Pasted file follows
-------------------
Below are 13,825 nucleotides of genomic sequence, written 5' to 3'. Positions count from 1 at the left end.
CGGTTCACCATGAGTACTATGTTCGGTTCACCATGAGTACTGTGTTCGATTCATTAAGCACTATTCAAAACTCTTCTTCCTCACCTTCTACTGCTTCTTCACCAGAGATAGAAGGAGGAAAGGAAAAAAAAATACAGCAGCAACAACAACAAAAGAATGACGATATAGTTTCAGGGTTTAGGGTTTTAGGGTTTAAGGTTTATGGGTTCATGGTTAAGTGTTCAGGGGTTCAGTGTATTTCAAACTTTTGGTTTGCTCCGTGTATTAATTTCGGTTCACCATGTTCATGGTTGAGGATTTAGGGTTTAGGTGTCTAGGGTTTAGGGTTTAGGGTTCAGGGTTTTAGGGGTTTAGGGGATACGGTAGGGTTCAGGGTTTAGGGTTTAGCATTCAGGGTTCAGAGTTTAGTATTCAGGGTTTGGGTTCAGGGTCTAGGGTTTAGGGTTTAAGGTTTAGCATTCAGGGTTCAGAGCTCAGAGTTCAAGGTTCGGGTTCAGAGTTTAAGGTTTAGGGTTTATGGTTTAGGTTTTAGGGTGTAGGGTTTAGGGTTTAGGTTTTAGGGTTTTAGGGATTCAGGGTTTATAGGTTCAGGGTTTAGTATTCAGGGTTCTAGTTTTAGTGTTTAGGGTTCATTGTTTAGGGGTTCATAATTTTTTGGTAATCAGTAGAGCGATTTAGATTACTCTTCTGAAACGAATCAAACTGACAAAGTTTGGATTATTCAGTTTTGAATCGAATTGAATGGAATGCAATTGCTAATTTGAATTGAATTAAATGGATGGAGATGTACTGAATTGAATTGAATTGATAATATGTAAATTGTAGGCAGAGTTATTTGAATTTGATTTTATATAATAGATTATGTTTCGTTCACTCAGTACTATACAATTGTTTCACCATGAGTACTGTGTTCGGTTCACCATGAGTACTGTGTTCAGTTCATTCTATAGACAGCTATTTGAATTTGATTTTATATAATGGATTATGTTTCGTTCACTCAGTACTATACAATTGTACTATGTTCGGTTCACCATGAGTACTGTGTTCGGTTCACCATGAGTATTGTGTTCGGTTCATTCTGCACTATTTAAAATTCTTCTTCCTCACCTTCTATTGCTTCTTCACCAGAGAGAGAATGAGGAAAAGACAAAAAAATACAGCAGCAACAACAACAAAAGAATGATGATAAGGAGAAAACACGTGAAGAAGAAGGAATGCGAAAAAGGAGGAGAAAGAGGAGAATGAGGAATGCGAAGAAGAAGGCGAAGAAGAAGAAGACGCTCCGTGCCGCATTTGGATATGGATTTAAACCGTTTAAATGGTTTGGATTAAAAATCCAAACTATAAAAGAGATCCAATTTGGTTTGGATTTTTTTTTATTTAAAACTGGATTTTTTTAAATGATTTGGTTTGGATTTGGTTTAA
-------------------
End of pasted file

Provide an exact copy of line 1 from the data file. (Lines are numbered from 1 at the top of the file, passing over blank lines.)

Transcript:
Below are 13,825 nucleotides of genomic sequence, written 5' to 3'. Positions count from 1 at the left end.